A new take on the Digital Divide in Minneapolis

The City of Minneapolis recently concluded a comprehensive survey intended to understand how residents use computers, mobile devices and the Internet to better their daily lives.

By extension, the results shine new light on Minneapolis’ ongoing digital divide problem.

The digital divide conceptually refers to a gap between individuals and groups in their access to information and communication technologies, and their use and knowledge of these technologies.

“We see the digital divide in Minneapolis has having three components: the right tools, the right application and the right attitude,” said Otto Doll, who has been the CIO for the City of Minneapolis since February of last year.

Doll has previously called for more coordinated efforts on this front, stating that:

“The City’s IT vision includes a component for addressing the digital divide…our residents and businesses need to be equipped to effectively compete with others around the world—to be smarter, more creative, more knowledgeable, and more innovative. Leveraging technology is a necessary ingredient of success.”

The $40k survey was jointly commissioned by the Digital Inclusion Fund and the City of Minneapolis beginning back in January.  While other digital divide surveys have been conducted over the years, Doll considers it to be the first analysis focused exclusively on Minneapolis as a city. The framework clustered the city into 32 ‘neighborhood clusters’ drawn from Minneapolis’ 11 local communities, providing a more granular degree of data than has been collected before, he says.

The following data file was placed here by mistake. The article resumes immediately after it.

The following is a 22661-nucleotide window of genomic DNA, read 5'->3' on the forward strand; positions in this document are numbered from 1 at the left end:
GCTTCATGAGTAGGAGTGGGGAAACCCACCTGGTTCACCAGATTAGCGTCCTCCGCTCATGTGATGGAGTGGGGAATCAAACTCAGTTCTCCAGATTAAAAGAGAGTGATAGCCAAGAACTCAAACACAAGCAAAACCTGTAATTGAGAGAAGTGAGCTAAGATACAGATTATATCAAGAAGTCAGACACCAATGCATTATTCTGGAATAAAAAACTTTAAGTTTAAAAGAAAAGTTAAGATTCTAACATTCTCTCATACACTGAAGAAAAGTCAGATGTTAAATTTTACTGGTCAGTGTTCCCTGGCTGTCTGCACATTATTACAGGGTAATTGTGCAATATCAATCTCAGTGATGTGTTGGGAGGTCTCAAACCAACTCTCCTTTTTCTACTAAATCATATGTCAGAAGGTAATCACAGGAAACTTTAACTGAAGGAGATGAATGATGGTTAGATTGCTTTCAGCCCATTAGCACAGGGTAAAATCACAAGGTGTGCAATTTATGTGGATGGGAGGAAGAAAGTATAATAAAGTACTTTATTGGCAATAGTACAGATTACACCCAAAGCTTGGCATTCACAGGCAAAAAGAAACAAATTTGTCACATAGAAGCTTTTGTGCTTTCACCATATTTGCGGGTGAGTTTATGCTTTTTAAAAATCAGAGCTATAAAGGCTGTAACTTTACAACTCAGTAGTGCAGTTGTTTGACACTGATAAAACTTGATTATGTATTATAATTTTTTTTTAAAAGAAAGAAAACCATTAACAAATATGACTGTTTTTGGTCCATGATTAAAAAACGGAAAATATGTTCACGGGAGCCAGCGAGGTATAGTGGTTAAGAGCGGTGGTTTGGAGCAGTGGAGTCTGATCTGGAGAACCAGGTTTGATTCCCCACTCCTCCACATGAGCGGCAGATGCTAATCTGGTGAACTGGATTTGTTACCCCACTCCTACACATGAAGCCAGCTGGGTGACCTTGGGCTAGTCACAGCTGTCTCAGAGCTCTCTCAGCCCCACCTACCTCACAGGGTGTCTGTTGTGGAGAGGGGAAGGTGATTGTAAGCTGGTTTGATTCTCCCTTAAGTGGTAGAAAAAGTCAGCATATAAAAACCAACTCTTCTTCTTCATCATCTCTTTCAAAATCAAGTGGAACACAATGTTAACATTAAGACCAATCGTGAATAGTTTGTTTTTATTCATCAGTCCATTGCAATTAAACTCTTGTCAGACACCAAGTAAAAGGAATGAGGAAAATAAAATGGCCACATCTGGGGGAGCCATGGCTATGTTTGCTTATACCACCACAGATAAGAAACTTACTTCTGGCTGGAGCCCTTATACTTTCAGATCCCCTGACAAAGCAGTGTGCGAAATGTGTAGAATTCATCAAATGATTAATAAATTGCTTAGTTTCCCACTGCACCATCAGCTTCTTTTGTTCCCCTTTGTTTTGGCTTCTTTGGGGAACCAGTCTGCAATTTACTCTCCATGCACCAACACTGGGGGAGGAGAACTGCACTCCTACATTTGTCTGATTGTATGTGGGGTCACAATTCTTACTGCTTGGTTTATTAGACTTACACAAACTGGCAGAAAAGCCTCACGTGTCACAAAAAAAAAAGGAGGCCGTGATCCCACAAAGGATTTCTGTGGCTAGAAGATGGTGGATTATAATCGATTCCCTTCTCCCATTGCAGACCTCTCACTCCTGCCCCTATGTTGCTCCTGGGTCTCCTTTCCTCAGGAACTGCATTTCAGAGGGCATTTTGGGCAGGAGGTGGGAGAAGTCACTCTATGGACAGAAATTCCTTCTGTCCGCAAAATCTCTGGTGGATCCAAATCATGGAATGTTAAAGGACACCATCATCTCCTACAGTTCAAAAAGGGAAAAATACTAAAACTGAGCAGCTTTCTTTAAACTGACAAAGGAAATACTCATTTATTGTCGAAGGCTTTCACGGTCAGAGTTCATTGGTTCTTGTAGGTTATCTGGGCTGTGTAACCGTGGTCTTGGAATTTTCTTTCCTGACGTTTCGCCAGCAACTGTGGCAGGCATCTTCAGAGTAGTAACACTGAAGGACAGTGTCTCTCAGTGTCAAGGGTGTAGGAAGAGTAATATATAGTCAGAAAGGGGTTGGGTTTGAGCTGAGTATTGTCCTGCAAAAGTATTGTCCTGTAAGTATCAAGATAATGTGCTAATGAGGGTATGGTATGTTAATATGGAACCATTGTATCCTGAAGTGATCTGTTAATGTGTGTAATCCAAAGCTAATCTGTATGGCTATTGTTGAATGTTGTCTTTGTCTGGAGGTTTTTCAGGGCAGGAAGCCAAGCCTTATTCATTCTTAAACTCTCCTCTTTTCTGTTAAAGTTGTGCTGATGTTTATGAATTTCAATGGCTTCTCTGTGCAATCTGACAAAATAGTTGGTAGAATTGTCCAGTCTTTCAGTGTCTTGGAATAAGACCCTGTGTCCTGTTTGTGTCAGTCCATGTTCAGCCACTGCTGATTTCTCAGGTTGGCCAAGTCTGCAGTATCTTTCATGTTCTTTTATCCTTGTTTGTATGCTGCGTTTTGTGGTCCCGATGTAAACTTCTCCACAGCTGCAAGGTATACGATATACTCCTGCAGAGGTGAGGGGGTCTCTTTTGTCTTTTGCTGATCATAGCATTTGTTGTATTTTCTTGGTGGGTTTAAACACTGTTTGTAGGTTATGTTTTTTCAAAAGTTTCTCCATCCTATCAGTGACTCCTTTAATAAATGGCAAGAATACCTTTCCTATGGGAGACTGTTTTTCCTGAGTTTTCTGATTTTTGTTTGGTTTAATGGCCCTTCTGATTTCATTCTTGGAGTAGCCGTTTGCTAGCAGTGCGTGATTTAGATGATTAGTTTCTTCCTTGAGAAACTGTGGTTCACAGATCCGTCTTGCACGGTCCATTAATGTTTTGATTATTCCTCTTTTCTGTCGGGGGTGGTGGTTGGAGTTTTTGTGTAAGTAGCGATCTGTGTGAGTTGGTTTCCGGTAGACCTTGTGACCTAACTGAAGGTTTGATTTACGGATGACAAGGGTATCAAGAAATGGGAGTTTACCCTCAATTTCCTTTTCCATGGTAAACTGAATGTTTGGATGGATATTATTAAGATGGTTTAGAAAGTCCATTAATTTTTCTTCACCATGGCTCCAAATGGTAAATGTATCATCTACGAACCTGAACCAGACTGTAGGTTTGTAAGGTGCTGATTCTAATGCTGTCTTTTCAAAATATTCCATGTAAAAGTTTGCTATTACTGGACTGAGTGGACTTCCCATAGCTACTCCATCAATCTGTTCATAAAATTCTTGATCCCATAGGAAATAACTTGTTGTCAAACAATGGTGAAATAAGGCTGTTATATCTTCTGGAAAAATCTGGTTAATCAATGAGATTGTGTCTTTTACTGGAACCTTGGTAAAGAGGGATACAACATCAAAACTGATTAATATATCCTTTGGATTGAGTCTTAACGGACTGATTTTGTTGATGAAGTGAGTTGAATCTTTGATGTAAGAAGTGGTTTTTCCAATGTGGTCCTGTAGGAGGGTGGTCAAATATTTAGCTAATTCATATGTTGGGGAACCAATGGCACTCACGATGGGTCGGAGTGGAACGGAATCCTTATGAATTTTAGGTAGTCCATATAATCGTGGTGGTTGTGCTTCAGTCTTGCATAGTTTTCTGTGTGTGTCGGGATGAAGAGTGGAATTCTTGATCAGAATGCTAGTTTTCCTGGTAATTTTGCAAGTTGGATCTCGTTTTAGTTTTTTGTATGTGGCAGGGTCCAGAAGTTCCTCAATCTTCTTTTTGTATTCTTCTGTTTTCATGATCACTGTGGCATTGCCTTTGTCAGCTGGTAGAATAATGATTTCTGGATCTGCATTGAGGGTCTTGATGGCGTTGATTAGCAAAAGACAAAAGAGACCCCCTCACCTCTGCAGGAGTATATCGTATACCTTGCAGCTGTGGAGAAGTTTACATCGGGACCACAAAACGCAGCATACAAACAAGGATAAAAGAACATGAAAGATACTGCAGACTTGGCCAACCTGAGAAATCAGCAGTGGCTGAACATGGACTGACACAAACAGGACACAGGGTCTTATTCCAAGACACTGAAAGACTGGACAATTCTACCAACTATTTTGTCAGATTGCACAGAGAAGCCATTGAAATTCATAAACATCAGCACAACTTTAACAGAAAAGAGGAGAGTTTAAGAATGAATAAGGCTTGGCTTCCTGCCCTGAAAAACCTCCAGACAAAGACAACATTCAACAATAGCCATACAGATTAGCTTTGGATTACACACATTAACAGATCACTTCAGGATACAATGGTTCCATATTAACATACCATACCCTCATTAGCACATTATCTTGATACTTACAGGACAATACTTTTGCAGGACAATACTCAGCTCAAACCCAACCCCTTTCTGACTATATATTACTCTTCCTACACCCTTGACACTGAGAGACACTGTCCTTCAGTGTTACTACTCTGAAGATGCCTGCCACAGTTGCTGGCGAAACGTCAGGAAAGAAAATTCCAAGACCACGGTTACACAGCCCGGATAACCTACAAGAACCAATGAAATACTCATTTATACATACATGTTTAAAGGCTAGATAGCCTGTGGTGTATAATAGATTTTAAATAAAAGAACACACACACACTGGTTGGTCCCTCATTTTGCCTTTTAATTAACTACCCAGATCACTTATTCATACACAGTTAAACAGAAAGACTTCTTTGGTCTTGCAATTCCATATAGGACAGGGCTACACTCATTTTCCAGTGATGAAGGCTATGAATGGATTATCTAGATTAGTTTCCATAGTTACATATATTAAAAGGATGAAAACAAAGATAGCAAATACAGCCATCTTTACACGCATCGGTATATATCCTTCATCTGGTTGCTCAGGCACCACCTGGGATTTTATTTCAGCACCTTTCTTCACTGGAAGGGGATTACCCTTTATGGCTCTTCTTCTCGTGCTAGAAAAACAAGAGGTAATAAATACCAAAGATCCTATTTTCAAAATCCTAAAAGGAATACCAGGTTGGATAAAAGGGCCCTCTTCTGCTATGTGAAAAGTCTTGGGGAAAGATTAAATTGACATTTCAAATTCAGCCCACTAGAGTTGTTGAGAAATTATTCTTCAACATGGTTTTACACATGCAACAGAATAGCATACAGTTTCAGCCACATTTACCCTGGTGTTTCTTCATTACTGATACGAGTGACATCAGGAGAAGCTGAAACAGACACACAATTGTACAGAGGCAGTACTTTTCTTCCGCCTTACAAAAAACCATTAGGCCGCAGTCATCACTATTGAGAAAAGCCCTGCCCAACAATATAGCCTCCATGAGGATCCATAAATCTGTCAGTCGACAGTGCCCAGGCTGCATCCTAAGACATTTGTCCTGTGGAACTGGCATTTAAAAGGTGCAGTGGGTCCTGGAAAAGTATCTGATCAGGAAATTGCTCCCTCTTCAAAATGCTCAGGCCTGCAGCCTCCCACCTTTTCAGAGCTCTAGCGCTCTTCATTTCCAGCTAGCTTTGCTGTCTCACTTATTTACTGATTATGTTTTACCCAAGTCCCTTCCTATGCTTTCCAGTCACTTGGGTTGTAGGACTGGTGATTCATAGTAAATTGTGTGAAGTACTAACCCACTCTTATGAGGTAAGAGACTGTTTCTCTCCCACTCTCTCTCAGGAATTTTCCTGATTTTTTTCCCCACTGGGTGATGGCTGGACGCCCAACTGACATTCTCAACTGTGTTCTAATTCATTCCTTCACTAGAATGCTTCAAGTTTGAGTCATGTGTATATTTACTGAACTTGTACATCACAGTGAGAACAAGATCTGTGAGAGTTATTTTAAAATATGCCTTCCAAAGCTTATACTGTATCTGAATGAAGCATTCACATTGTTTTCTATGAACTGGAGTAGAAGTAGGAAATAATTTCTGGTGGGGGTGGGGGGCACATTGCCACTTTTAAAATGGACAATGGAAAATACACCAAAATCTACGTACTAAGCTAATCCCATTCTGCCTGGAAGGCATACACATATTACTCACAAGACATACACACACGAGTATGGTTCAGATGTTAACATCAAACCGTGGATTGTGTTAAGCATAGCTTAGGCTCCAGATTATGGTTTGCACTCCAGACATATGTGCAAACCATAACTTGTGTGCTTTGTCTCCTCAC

A total of 8,800 surveys were mailed and 2,600, or 30% replied.

“Overall, we found that 82% self reported having a computer at home, but looking at the 57% in Phillips and 65% near North Minneapolis who do not, proves that the divide is far from evenly distributed,” Doll says. “We really think that the action needs to happen on a neighborhood level.”

“It’s important to ensure that all individuals can participate in the benefits of the digital society for their own well being as well as our collective economic potential.  We see our role as being able to identifying gaps and facilitate conversation around what both the public and private sector can to to better serve our city.”

Doll invites business leaders from the Minnesota tech community to participate in ongoing dialogue this month.  The convening framework will explore the survey results, generate ideas for action, and build relationships.

Contact Elise Ebhardt, 612-673-2026 for more information.